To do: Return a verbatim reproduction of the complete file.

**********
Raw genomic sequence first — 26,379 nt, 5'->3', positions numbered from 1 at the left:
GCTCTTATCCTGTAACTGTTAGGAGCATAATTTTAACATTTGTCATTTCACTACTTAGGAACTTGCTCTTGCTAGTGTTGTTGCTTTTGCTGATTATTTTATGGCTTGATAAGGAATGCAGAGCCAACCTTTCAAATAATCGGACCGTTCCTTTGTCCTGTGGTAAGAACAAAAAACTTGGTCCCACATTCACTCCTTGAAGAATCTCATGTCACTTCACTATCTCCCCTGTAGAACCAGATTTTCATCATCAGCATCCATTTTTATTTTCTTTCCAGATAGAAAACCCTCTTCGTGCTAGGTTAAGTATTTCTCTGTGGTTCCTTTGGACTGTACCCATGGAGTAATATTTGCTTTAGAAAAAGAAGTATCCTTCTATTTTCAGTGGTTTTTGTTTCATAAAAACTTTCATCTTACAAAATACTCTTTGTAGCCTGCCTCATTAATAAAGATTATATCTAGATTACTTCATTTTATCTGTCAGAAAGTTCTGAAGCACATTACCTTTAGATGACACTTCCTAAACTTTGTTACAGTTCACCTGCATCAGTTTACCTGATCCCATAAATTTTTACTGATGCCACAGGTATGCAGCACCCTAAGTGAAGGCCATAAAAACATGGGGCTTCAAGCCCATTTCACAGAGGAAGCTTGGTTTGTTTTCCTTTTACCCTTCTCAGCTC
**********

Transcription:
Raw genomic sequence first — 26,379 nt, 5'->3', positions numbered from 1 at the left:
GCTCTTATCCTGTAACTGTTAGGAGCATAATTTTAACATTTGTCATTTCACTACTTAGGAACTTGCTCTTGCTAGTGTTGTTGCTTTTGCTGATTATTTTATGGCTTGATAAGGAATGCAGAGCCAACCTTTCAAATAATCGGACCGTTCCTTTGTCCTGTGGTAAGAACAAAAAACTTGGTCCCACATTCACTCCTTGAAGAATCTCATGTCACTTCACTATCTCCCCTGTAGAACCAGATTTTCATCATCAGCATCCATTTTTATTTTCTTTCCAGATAGAAAACCCTCTTCGTGCTAGGTTAAGTATTTCTCTGTGGTTCCTTTGGACTGTACCCATGGAGTAATATTTGCTTTAGAAAAAGAAGTATCCTTCTATTTTCAGTGGTTTTTGTTTCATAAAAACTTTCATCTTACAAAATACTCTTTGTAGCCTGCCTCATTAATAAAGATTATATCTAGATTACTTCATTTTATCTGTCAGAAAGTTCTGAAGCACATTACCTTTAGATGACACTTCCTAAACTTTGTTACAGTTCACCTGCATCAGTTTACCTGATCCCATAAATTTTTACTGATGCCACAGGTATGCAGCACCCTAAGTGAAGGCCATAAAAACATGGGGCTTCAAGCCCATTTCACAGAGGAAGCTTGGTTTGTTTTCCTTTTACCCTTCTCAGCTC